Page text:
Archive for December 19th, 2008

Claudio Borio predicted the crisis too

December 19, 2008

I think we should just trash the idea that this crisis was unprecedented and no one could have predicted the set of events. It is basically that there were a few economists that saw events coming, it is just that they were ignored.  I had written a long article on 3 economists who predicted the crisis/ recession in different ways which I am linking below. However, the list seems to grow as Mark Carney of Bank of Canada points in a speech:

Few forecast these events; although, in an outbreak of retrospective foresight, an increasing number now claim they saw it coming. The reality is that among all the banks, investors, academics and policy-makers, only a handful were able to identify ahead of time the causes and potential scale of the crisis.

(The Handful were -  Bill White, formerly of both the Bank of Canada and the Bank for International Settlements; Harvard University’s Ken Rogoff; Nouriel Roubini of New York University; Wynne Godley of Cambridge; and Bernard Connolly of AIG Financial Products).

I came across this paper by Caludio Borio of BIS:

Since the 1980s, a number of episodes of financial market distress have underscored the importance of the smooth functioning of markets for the stability of the financial system. At the heart of these episodes was a sudden and drastic reduction in market liquidity, characterised by disorderly adjustments in asset prices, a sharp increase in the costs of executing transactions and, in the most acute cases, a “seizing up” of markets.

This essay explores the anatomy of market distress as well as the policy options to address it. It argues that, despite appearances, the genesis and dynamics of market distress resemble quite closely those of banking distress and that, contrary to conventional wisdom, the growth of markets for tradable instruments, and hence the greater scope to sell assets and raise cash, need not have reduced the likelihood of funding (liquidity) crises.

Read the entire paper and it is like deja-vu for you.  This grudge from William White (one of the people who sw things coming) who is Borio’s colleague (discussed in Bernanke’s profile):

Between 2004 and 2007, White and his colleagues continued to warn about the global credit boom, but they were largely ignored in the United States. “In the field of economics, American academics have such a large reputation that they sweep all before them,” White said. “If you add to that the personal reputation of the Maestro”—Greenspan—“it was very difficult for anybody else to come in and say there are problems building.”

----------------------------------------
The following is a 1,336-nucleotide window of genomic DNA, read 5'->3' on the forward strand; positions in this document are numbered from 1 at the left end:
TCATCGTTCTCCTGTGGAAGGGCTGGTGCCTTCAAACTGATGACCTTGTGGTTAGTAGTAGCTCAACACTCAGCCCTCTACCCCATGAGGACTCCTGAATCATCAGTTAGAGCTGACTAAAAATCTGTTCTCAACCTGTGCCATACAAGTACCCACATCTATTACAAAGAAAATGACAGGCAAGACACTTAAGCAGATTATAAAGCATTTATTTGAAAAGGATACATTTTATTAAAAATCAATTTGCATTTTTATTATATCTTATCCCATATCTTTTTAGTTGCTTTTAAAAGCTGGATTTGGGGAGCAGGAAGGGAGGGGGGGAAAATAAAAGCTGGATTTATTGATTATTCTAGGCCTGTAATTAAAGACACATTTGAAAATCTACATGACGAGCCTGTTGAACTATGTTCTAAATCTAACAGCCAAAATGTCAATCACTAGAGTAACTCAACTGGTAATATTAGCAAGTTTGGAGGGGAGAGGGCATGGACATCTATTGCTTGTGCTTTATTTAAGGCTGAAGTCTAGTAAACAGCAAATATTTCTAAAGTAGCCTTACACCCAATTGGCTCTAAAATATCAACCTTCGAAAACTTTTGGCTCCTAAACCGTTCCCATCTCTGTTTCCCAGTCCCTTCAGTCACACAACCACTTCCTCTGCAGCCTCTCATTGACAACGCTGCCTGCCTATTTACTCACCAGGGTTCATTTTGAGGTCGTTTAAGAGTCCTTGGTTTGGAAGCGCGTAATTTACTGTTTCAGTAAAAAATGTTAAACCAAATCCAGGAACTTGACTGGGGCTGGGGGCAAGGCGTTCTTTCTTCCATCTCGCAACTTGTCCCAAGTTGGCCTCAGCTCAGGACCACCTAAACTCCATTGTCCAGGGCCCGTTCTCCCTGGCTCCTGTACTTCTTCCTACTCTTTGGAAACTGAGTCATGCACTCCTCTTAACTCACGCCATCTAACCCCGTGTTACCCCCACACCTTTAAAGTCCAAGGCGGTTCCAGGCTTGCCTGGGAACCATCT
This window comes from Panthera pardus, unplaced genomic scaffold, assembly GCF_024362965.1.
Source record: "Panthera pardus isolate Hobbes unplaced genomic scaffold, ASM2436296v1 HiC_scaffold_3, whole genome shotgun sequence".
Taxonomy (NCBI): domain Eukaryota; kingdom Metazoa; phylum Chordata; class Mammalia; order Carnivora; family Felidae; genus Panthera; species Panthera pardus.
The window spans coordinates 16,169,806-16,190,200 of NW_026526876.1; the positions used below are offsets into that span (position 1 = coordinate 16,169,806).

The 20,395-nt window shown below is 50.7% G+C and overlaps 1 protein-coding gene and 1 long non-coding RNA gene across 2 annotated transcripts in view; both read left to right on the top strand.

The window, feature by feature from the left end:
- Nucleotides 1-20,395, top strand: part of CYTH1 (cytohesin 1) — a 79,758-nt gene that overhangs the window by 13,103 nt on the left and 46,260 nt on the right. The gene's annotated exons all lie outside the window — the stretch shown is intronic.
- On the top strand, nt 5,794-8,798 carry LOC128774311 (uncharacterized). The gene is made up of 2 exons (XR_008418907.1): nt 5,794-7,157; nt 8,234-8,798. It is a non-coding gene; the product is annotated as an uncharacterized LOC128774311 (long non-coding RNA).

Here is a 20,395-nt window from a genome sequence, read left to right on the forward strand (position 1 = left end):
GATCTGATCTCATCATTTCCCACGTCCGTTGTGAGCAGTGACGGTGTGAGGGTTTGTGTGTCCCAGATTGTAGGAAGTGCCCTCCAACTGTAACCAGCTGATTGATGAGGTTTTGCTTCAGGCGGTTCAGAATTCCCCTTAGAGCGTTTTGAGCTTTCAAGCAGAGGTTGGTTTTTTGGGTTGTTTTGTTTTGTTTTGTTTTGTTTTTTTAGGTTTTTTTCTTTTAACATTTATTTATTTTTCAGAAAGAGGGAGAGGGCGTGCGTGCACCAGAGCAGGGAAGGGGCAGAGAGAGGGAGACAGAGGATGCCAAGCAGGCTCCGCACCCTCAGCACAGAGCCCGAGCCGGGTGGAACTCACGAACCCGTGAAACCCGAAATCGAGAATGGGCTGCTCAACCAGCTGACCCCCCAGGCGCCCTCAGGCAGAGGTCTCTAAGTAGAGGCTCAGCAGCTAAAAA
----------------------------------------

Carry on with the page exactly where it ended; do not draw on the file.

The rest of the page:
Excellent paper.

The three men who predicted US crisis


Banks should maintain a leverage ratio

December 19, 2008

Philipp M Hildebrand, Vice-Chairman of the Governing Board of the Swiss National Bank, has given an insightful speech on governing  banks going ahead. He basically advocates the need for bank regulators to impose a leverage ratio which banks should maintain.

Leverage ratio is defined as Capital/Assets. In this crisis, banks (and other firms) having very low capital compared to the assets has led to much of the problem. He adds that this should not replace Basel norms of keeping capital as per risky assets but complementary to Basel norms. He also lists the problems with leverage ratio – off balance sheet items making calculation difficult, pro-cyclicality and profitability of the banks. Though,  he does not specify what that ratio should be, so we still need to work out.

Bank of Japan joins Fed and SNB

December 19, 2008

I  had pointed Swiss and Fed have  moved closer to 0% regime. Japan has always been near zero and has moved closer to zero now. It cut rates by 20 bps to 0.10% in today’s monetary policy meeting.

When will Japan get out of this mess?

Assorted Links

December 19, 2008

1. WSJ Blog points to another gloomy forecast. It also points to the new Fed Governor

2. Nudges points to an American Book in London’s Parliamentary Bookshop

3. Mankiw points to his concerns on fiscal stimulus

4. Fin Prof points is compensation to be blamed? It also points 36 univs have asked to be included in Obama plan

5. CTB points it isn’t about trade credit but falling demand


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